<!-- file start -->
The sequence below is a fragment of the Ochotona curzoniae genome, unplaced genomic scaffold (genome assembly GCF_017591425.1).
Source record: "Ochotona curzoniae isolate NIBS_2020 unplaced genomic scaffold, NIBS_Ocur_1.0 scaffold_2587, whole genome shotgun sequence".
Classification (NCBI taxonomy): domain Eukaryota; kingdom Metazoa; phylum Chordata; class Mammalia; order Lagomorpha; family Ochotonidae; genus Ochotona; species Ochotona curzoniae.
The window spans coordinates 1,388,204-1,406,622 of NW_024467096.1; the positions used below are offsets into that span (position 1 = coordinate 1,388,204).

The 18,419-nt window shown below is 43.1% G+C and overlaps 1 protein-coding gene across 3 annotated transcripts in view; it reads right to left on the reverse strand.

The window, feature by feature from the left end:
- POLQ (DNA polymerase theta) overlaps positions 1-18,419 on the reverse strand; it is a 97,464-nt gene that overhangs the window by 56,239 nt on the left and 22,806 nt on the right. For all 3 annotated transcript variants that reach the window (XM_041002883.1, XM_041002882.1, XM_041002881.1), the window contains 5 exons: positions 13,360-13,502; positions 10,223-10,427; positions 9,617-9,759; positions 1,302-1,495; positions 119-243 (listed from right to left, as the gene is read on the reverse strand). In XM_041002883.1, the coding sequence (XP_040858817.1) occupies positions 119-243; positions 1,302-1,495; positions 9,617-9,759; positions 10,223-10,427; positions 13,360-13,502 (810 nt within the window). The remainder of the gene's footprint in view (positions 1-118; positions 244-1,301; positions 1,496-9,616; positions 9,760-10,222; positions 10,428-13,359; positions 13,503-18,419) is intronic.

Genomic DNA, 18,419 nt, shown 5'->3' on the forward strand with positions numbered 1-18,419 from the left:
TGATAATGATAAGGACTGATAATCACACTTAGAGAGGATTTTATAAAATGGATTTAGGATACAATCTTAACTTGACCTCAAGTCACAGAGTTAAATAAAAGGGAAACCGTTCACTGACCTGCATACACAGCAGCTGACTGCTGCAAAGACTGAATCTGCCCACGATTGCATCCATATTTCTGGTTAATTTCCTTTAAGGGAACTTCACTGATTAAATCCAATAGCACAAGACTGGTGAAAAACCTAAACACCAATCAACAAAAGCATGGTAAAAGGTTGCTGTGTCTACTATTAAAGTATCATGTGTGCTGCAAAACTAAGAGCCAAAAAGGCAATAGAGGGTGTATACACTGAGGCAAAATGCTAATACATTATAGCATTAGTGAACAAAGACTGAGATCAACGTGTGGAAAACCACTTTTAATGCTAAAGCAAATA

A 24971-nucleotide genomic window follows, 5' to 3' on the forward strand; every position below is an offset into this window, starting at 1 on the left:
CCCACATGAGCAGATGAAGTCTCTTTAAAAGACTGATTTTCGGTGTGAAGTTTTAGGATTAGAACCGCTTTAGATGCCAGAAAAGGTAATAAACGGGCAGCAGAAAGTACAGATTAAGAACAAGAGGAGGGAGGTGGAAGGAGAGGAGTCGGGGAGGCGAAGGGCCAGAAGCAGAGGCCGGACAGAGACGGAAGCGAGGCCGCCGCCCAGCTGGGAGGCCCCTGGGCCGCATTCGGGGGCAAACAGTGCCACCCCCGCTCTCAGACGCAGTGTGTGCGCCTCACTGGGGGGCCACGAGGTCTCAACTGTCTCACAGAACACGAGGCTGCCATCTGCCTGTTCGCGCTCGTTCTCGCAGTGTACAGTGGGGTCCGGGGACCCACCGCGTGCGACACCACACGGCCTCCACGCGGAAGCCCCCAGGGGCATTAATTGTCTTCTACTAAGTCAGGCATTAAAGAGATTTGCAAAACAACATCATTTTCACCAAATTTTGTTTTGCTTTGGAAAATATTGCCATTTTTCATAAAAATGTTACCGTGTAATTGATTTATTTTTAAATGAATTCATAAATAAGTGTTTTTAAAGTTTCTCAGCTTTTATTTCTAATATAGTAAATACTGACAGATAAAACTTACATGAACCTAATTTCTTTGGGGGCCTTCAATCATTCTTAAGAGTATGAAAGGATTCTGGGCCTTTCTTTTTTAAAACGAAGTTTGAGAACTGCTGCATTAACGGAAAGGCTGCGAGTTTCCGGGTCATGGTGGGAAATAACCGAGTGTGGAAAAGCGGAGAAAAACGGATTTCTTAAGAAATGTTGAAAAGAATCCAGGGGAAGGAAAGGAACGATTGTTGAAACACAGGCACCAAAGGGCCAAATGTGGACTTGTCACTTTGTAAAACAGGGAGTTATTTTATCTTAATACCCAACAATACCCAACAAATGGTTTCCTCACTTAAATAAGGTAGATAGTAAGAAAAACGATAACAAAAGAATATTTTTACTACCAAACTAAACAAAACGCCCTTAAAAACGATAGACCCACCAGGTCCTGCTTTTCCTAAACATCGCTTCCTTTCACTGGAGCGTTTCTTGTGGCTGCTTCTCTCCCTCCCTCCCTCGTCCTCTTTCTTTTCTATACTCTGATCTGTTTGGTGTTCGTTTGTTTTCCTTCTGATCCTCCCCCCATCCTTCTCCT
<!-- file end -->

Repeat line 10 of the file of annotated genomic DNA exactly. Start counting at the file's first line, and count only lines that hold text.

A 24971-nucleotide genomic window follows, 5' to 3' on the forward strand; every position below is an offset into this window, starting at 1 on the left: